NATO can always point to the fact that it is simply implementing the aims agreed upon by the United Nations -- a no-fly zone and the protection of civilians. But in reality, it is hardly a secret that the true goals of the operation are more than that. Every day that Gadhafi remains in power, pressure is growing on Western politicians and military leaders. The question of how long the intervention will last is increasingly being asked out loud. The British Royal Air Force chief estimated this week that it would take six months. Politicians, on the other hand, have had the foresight not to mention any deadlines.

The discussion in the West has been running in circles for quite some time now, although the question of whether to arm the rebels has been answered: The first deliveries of light weapons from abroad have arrived, rebel leader Younis said. The British government has also sent communications equipment to enable rebel leaders to better command their fighters. The international community appears to have agreed, however, that heavy artillery and complex high-tech weapons should not be given to Gadhafi's opponents.

As for the government, Gadhafi and his followers are being tackled with a further mixture of threats and promises. The dictator has been given the message that he would not be prevented from going into exile. At the same time, those around him are being encouraged to defect. And there does seem to be some movement: The flight of Foreign Minister Moussa Koussa last week was hailed as a breakthrough, while rumors that two of Gadhafi's sons, Saif al-Islam and Al-Saadi, are planning a future without their father can be interpreted as a sign of nervousness.

On Wednesday evening it was revealed that Gadhafi had written a letter to US President Barack Obama asking him to end the air strikes. It met with little success: Hilary Clinton immediately rejected the appeal out of hand and countered by demanding that the dictator go into exile.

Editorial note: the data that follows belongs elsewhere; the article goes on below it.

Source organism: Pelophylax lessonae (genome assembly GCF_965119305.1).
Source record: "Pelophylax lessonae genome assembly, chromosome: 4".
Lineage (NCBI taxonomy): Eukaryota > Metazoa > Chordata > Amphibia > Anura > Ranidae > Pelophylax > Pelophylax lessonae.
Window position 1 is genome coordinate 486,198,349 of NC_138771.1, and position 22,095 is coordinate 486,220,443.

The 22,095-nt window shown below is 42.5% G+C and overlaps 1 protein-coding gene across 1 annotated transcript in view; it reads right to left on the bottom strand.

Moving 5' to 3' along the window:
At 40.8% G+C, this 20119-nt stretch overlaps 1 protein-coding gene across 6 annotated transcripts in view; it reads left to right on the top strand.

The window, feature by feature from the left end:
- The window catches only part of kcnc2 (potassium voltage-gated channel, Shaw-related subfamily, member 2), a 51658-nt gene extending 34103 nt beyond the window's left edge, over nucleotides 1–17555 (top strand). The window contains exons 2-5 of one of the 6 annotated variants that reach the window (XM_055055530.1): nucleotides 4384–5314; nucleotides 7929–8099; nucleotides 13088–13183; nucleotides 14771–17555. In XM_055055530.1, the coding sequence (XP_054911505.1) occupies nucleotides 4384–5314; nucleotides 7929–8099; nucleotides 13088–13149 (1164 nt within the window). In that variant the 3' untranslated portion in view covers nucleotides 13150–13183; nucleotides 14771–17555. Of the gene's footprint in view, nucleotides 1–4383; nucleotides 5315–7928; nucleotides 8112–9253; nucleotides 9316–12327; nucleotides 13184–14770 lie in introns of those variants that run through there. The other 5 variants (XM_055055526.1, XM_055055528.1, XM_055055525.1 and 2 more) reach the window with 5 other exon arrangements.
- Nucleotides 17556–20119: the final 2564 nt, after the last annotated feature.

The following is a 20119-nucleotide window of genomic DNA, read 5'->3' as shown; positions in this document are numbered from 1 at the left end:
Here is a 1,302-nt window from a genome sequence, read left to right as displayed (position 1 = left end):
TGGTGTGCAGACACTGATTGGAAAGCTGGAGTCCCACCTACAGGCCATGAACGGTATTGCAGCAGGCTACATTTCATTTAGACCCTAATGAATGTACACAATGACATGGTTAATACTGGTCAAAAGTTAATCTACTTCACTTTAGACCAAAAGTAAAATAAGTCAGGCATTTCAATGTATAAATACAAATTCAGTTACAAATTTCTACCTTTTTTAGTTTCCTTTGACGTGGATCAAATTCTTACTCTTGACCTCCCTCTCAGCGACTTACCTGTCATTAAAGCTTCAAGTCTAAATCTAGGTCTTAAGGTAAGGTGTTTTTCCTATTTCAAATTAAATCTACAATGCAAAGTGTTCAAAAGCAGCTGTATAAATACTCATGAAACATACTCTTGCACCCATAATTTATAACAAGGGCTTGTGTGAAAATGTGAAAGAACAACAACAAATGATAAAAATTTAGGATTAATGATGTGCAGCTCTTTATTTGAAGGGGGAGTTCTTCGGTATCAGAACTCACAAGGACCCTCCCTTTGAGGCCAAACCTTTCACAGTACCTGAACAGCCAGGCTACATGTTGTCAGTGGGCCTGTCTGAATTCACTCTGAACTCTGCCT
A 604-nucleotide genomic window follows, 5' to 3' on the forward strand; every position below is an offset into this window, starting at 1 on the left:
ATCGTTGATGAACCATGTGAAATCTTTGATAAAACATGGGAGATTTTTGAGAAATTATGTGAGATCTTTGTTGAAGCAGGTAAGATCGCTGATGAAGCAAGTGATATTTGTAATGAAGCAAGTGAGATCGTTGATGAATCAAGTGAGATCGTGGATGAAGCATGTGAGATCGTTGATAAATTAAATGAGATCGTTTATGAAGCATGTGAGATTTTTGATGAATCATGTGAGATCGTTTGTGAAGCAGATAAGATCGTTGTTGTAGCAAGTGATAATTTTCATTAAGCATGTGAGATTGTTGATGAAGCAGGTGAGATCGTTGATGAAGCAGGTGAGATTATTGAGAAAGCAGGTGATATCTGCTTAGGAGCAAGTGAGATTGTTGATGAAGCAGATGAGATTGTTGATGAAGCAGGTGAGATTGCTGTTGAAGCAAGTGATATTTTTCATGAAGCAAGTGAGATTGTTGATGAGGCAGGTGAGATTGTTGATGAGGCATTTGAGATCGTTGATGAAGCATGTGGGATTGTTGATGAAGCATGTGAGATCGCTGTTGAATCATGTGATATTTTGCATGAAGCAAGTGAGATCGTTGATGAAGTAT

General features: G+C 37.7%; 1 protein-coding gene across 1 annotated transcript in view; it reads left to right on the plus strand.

Military Escalation a Backwards Step

But what will happen if all this fails to change the status quo? How long can the no-fly zone be maintained? Could the West come to terms with a divided country? How serious is the West about its repeated assertion that a future for Libya which involves Gadhafi and his sons is unthinkable? A divided country is regarded as unacceptable in the long run, but a ground invasion involving Western troops to resolve this split has been ruled out by all sides. An occupation of Libya was explicitly prohibited by UN Security Council Resolution 1973, and no Western or Arabic government wants to be drawn so far into the war. Nor would it be advisable, LSE Professor Gerges wrote. A military escalation could only be a backwards step -- one that would weaken the democratic movement in Libya.

No one has so far come up with an effective formula for ending the Libyan stalemate. The Western-Arab alliance is hoping steadfastedly for one of two outcomes: Either the rebels win the military conflict against all escalations, or Gadhafi voluntarily steps down. Either event would come as a surprise.

In the US, where skeptics have dominated the discussion from the start, there have already been demands for the operation, which seems to lack any strategy, to be ended immediately.

"Hoping to get lucky is no basis for US foreign policy," Doug Bandow of the libertarian Cato Institute wrote on the Huffington Post website. "The administration should begin a speedy exit from Libya. Washington doesn't need another disaster in the Middle East."

That would mean a loss of face, which no Western government wants. The crucial question is: Who has more patience, NATO or Gadhafi?